It is hard to reconcile the Chancellor’s announcement that there will be no increase in tax rates, with the change he has announced to the taxation of dividends, as this change will inevitably result in an increase in the rate of tax payable on dividends.
It seems to me that what the Revenue are trying to get at with this change, is to compensate them in some measure for that fact that they have never been able to charge national insurance contributions on dividend payments.
If we take a small company distributing profits of £10,000 as dividend as an example, under the current rules the tax payable will be £2,000, leaving a net amount of £8,000. Under the new proposed rules however, the tax payable will rise to £2,375, leaving a net amount of £7,625.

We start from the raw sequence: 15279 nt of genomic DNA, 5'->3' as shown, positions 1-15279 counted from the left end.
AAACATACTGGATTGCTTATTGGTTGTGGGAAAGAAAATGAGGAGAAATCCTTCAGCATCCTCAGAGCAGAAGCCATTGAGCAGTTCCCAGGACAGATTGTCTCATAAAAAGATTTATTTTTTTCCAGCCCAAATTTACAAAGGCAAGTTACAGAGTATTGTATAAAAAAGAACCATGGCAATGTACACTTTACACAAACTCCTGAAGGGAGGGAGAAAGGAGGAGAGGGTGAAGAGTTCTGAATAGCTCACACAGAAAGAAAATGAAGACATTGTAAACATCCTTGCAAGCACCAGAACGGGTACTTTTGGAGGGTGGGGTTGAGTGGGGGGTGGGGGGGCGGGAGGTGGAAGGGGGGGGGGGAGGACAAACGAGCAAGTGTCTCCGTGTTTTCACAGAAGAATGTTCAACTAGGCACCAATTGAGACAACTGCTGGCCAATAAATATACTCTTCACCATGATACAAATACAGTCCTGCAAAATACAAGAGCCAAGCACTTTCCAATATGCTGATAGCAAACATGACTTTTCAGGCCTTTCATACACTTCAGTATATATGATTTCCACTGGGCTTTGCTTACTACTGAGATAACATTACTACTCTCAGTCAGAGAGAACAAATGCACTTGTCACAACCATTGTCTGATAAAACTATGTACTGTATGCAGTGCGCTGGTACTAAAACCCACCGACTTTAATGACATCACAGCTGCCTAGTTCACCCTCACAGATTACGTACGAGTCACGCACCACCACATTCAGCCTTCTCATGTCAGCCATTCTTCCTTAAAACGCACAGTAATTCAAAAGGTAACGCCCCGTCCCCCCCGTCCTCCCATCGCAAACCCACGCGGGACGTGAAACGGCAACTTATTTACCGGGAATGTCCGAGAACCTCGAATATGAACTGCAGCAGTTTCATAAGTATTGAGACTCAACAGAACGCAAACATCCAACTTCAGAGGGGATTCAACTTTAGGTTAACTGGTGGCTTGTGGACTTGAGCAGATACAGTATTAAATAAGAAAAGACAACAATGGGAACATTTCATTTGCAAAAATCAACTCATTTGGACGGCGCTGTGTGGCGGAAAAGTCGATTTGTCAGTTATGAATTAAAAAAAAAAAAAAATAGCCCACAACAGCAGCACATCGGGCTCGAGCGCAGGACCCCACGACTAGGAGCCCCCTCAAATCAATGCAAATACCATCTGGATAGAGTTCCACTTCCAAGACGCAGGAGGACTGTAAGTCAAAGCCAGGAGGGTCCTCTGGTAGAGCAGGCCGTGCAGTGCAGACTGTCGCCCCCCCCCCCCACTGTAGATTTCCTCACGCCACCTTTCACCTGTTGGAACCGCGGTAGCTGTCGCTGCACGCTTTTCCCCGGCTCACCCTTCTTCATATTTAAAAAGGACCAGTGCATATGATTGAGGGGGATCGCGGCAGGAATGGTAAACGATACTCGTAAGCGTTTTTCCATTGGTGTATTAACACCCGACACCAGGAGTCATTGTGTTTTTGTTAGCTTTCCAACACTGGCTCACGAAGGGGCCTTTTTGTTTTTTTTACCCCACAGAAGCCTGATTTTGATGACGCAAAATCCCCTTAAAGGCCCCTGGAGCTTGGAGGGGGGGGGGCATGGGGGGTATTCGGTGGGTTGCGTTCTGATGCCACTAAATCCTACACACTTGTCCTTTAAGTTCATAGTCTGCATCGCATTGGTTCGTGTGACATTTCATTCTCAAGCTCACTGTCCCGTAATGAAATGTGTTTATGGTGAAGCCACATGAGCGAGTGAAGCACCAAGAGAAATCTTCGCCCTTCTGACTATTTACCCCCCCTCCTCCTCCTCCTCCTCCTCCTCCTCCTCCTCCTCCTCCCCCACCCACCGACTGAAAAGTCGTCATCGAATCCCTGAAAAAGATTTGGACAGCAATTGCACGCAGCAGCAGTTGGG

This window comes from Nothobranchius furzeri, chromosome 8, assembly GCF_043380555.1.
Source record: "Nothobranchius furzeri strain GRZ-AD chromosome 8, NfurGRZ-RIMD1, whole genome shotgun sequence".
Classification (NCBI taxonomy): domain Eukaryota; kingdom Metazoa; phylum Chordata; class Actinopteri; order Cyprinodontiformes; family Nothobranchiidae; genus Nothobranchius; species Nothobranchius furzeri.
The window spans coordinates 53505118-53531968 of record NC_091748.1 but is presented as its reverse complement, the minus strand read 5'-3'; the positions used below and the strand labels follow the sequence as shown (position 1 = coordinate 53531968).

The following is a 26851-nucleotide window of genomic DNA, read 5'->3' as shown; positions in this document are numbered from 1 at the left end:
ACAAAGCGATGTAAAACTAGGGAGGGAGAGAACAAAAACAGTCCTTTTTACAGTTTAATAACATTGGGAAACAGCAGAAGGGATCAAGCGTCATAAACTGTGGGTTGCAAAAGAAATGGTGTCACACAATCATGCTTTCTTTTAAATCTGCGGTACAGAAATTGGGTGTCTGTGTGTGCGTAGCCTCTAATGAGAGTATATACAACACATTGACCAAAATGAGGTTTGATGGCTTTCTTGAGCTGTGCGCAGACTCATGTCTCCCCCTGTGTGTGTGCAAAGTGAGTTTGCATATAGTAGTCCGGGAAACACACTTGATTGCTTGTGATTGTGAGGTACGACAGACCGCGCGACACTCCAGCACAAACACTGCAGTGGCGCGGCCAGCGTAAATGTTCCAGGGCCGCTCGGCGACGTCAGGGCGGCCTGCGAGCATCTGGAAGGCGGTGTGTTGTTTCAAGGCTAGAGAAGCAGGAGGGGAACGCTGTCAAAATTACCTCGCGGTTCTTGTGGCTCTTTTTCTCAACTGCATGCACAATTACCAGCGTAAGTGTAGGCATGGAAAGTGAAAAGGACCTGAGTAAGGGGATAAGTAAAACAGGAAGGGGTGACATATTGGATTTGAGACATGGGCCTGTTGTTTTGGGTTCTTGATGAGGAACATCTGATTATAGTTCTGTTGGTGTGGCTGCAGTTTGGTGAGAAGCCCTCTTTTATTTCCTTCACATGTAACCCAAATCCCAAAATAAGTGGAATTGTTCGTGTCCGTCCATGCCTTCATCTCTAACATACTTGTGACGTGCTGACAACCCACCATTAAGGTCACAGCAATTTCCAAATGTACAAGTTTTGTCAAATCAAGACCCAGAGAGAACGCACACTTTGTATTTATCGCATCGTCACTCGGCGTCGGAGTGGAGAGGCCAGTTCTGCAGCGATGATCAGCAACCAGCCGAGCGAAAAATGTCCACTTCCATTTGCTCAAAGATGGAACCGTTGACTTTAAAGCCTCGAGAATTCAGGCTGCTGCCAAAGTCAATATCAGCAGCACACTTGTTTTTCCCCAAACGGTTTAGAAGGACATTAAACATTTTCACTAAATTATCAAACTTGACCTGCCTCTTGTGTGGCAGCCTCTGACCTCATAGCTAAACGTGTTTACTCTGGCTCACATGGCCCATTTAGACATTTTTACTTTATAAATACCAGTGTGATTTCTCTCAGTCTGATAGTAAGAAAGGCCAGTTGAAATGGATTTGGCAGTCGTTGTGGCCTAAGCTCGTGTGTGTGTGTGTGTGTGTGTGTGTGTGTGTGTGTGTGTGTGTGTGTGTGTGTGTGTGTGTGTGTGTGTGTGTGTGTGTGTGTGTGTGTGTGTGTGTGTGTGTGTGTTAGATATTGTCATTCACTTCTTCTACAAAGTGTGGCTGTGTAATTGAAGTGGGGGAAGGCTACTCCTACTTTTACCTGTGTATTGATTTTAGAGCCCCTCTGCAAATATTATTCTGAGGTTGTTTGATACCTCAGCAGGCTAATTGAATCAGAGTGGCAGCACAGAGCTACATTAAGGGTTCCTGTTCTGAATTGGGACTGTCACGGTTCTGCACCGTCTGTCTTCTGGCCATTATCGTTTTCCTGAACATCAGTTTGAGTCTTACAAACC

This is still a more tax efficient route however that paying a salary, as the total tax and NIC payable in this case would be £4,025, leaving a net amount of only £5,975.
These new rules do not come into force until 6 April 2016, so it is important that dividend payments are planned and executed so that they fall on the right side of the tax year end date, and thus minimise the extra tax as far as possible in this respect. It is likely however, that the Revenue will examine closely the timing of dividends, so it will be essential that the associated paperwork is correctly completed.